We're mere weeks away from Jodie Whittaker's first full episode as the Doctor, marking a significant milestone for the previously male-led Doctor Who. For female Whovians, Whittaker's casting provides representation the previous 55 years have sorely lacked. But in the light of major gender pay gap scandals across the BBC and beyond, it's only natural to wonder: how much is Jodie Whittaker paid for Doctor Who? Will her salary match that of her male predecessors? Thankfully, in a new interview with Metro, Whittaker cleared that question up.
Though the new Time Lord didn't specify exactly what she's paid to play the Doctor, Whittaker made it clear while speaking to Metro that her salary is an equal one. "I absolutely know that I’m not being paid less than any other Doctor," she told the newspaper. Phew!
She continued, "This is not the show to set that standard. Not the company, this show is not the show that’s going to do that and then have that revelation be the side bar. It isn’t. Thank God!" And a further perk for the actor: "So that’s not going to have to fall on an awkward press conference for me!"
Though Whittaker, thankfully, is receiving equal (or greater!) compensation to the male Doctors before her, a pay gap wouldn't be unprecedented at the BBC. In July this year, the broadcaster revealed that the 12 stars commanding the greatest salaries were all white men (though this excludes "most entertainment, factual and drama programmes" which are produced by BBC Studios, a commercial entity that doesn't have to declare its salaries). And earlier this month, QI presenter Sandi Toksvig revealed that she's paid only 40% of what her male predecessor, Stephen Fry, received, as the Guardian reports.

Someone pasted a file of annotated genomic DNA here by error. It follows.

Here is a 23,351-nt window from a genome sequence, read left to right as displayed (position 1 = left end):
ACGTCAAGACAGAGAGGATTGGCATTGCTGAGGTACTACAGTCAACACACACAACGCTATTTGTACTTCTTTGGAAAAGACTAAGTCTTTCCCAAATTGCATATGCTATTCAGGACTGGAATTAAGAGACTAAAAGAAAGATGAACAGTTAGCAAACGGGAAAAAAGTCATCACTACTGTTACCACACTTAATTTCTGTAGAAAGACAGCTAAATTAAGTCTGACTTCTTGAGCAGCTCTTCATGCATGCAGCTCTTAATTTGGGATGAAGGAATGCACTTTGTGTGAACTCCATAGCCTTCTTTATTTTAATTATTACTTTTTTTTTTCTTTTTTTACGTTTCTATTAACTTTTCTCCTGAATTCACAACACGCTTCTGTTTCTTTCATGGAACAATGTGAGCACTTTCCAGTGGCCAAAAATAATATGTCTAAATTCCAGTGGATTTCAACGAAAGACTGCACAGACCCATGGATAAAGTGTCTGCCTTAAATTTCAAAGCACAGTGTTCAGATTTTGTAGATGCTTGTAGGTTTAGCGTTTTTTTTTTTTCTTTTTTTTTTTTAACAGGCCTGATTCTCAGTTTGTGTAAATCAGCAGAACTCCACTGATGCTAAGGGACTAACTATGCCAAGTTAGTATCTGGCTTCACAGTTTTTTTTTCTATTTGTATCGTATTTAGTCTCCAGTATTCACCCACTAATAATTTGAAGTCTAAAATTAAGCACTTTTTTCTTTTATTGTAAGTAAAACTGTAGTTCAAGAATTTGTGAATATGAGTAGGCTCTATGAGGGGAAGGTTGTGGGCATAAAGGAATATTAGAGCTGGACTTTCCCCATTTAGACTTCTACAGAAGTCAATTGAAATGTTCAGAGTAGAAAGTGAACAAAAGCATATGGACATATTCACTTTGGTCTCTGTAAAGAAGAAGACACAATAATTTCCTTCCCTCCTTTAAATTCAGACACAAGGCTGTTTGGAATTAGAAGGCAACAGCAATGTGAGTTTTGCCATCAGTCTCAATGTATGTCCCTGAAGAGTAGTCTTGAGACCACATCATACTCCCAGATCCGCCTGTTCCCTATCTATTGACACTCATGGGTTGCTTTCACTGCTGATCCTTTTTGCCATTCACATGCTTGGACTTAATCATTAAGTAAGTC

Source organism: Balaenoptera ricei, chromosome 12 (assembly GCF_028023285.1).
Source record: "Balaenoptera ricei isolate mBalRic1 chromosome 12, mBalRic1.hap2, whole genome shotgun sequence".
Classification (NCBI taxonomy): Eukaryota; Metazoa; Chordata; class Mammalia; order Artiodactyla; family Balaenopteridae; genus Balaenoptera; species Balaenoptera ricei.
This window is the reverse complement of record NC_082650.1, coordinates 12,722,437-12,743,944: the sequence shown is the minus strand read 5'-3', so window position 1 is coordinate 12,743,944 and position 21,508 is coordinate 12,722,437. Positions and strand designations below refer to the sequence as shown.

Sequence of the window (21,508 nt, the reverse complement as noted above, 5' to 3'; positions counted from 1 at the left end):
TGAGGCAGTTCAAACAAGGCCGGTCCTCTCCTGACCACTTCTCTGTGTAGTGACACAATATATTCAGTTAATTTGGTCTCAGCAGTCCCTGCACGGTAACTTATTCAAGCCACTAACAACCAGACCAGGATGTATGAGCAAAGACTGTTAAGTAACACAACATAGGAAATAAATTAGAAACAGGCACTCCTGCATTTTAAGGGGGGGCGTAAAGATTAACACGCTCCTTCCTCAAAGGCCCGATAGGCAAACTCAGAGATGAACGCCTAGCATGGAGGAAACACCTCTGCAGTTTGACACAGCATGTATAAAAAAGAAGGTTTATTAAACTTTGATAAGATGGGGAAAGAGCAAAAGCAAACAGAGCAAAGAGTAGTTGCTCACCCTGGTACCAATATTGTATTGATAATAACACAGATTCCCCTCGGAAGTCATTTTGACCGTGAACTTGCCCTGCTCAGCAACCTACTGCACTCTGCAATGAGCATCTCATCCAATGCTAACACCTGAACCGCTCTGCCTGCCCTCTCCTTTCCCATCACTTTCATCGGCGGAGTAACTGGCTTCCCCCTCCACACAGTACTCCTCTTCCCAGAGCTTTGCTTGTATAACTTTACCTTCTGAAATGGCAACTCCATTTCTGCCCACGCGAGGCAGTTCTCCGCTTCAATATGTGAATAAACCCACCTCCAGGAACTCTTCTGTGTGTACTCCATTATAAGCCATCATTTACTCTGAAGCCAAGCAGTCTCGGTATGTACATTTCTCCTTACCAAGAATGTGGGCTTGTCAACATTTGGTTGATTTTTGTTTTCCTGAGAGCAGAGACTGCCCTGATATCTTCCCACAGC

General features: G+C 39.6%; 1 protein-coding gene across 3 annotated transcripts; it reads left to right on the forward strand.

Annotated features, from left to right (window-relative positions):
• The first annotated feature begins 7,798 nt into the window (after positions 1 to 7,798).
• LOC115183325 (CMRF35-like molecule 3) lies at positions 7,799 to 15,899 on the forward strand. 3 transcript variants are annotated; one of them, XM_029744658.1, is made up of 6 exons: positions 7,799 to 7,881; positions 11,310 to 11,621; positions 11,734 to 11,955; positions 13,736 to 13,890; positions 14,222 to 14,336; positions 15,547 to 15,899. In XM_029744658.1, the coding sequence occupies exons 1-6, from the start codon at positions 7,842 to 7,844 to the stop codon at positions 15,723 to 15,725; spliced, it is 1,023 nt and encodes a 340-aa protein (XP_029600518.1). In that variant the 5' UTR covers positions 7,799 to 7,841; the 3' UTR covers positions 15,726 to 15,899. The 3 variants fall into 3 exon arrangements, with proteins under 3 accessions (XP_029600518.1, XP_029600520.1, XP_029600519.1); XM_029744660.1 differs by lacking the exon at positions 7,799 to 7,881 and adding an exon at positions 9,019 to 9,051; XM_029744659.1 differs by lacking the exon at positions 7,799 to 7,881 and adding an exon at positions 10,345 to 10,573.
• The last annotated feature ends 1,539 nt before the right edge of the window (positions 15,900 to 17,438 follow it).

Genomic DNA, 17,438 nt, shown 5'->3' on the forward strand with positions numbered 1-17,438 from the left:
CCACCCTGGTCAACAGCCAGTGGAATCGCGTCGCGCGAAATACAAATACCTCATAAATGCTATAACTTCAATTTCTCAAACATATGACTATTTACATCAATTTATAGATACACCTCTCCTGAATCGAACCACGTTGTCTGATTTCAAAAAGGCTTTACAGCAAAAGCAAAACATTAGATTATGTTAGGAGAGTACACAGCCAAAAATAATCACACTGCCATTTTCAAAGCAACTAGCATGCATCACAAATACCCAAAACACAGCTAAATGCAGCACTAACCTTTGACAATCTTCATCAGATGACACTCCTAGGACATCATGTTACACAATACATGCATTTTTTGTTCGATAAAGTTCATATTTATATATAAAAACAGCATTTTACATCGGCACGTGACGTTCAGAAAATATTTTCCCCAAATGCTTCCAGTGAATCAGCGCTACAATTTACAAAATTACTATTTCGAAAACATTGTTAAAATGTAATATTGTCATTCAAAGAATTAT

A tangentially Doctor Who associated pay scandal? In March this year, the producers of Netflix series The Crown revealed that in the first two series of the show, former Doctor Matt Smith was paid more for his role as Prince Philip than Claire Foy received for the lead role of Queen Elizabeth II. Variety reports that the pay disparity will be rectified by the next series, in which Olivia Colman will play the Queen and Tobias Menzies will play her husband. "Going forward, no one gets paid more than the Queen," producer Suzanne Mackie said.
Speaking to Metro, Whittaker said she's fully aware of the significance of the first female Doctor. "When I was growing up, these characters didn’t look like us doing these things," she told the paper. "These were the white guys running about, saving the day, really cool stuff, and if you were lucky you may be clapped at the side, and passed something to help the really heroic moment happen." Her comment touches on a vital milestone yet to be reached — though the companions in the upcoming series and series past have been played by actors of colour, every Doctor to date has been white.
Whittaker continued, "People don’t necessarily know how to feel about it, but for us it’s 2018, of course we’re not…women are not a genre. We are just the other half of the population so to see us doing things shouldn’t be such a surprise." Can I please get "women are not a genre" on a t-shirt?